The former Arkansas quarterback, who now is a graduate assistant at Fayetteville High, worked hard to win the Razorbacks' starting job in 2001. But his work didn't pay off right away. Clark struggled in the opener against UNLV, was benched by coach Houston Nutt and lost his starting job to sophomore Ryan Sorahan.
"If you're the guy that was starting and all of a sudden, you're going out, it's difficult," Clark said. "But changes happen and competition happens. I think the guys usually left standing are the guys that can get through it mentally. It happens all around the country. I haven't followed Arkansas close, but what I have seen, there's been changes up and down the entire roster just like everybody else (this year).
"But it seems like when it's a quarterback, it's magnified."
Of course, Johnson still could be under center when the Razorbacks meet No. 4 Georgia in Sanford Stadium on Saturday because Arkansas is trying to keep its quarterback situation under wraps. But Nutt and the Hogs have, at the very least, been open to looking at options since Arkansas' 34-17 loss to Auburn last Saturday.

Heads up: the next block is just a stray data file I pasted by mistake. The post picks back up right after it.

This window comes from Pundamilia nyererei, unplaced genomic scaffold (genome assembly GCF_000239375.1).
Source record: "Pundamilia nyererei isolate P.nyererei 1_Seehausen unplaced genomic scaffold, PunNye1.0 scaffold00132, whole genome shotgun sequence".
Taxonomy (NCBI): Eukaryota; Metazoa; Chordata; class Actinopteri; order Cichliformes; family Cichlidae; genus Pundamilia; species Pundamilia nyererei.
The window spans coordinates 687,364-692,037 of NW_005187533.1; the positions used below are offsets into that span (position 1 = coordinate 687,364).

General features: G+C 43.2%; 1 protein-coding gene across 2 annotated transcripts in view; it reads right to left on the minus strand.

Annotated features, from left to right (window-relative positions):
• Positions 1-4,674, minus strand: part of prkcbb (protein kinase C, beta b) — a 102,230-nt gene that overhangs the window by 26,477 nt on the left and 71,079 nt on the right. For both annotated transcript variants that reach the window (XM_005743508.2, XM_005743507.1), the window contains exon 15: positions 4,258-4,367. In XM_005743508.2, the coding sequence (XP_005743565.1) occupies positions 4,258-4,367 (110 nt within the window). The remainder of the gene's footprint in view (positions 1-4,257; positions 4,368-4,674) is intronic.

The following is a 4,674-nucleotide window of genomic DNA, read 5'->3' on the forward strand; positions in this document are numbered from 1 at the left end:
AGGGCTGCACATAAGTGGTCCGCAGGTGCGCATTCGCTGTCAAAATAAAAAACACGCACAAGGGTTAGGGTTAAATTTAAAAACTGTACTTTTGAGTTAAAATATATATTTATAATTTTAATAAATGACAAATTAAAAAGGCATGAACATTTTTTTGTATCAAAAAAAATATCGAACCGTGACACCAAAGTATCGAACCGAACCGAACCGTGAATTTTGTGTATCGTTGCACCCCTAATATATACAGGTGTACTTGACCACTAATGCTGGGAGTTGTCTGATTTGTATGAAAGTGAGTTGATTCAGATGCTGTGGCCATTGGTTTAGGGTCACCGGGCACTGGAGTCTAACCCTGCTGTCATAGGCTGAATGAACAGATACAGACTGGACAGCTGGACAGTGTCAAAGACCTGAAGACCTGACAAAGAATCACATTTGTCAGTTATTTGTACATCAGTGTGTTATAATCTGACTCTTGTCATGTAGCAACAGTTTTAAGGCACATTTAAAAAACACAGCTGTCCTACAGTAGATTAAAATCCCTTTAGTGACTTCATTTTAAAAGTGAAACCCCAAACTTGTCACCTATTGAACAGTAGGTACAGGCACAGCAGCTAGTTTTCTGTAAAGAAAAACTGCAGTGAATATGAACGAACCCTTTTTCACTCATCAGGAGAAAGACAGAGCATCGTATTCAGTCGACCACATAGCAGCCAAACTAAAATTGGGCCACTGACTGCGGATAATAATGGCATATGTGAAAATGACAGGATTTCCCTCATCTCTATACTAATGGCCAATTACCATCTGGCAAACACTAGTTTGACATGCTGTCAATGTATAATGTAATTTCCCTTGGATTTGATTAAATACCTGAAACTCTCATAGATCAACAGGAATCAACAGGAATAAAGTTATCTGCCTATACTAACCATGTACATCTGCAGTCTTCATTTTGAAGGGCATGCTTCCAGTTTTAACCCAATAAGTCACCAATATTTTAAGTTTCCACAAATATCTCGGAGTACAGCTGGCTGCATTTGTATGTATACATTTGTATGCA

South Carolina coach Steve Spurrier said it's something coaches, quarterbacks and teams, whether they like it or not, must consider every now and then.
"I'm certainly OK with making a change," Spurrier said. "If it's not working very well, try something else. That's just part of football. That's just part of coaching.
"When you name the guy the starter, I don't think you name him the starter for life or even for the whole year or maybe not even for the whole game."